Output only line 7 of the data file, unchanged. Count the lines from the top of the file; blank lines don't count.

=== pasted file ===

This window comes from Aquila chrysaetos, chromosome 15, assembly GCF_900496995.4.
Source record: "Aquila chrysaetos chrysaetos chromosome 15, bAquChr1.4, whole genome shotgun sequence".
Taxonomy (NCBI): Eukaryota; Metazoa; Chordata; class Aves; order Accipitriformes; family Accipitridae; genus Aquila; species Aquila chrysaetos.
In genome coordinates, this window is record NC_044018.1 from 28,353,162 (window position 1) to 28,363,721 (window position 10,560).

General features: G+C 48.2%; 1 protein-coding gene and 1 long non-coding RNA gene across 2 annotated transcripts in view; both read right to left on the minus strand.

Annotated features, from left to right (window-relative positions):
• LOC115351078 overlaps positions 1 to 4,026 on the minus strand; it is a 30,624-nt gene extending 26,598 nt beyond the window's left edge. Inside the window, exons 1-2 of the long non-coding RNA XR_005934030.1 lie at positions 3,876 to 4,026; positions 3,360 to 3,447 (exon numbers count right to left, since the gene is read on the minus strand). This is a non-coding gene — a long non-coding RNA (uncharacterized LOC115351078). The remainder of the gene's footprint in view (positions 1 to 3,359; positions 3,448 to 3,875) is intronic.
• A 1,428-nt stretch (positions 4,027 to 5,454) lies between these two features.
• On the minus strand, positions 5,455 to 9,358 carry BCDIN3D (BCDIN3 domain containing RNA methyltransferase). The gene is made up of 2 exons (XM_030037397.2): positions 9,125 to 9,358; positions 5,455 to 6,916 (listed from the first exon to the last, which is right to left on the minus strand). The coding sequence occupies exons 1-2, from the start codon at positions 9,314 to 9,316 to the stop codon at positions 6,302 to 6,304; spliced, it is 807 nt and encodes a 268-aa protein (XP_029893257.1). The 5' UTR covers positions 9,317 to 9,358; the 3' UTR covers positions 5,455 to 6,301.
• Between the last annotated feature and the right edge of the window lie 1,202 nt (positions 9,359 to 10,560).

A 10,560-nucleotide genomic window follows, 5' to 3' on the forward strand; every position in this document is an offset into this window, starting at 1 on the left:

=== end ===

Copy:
• LOC115351078 overlaps positions 1 to 4,026 on the minus strand; it is a 30,624-nt gene extending 26,598 nt beyond the window's left edge. Inside the window, exons 1-2 of the long non-coding RNA XR_005934030.1 lie at positions 3,876 to 4,026; positions 3,360 to 3,447 (exon numbers count right to left, since the gene is read on the minus strand). This is a non-coding gene — a long non-coding RNA (uncharacterized LOC115351078). The remainder of the gene's footprint in view (positions 1 to 3,359; positions 3,448 to 3,875) is intronic.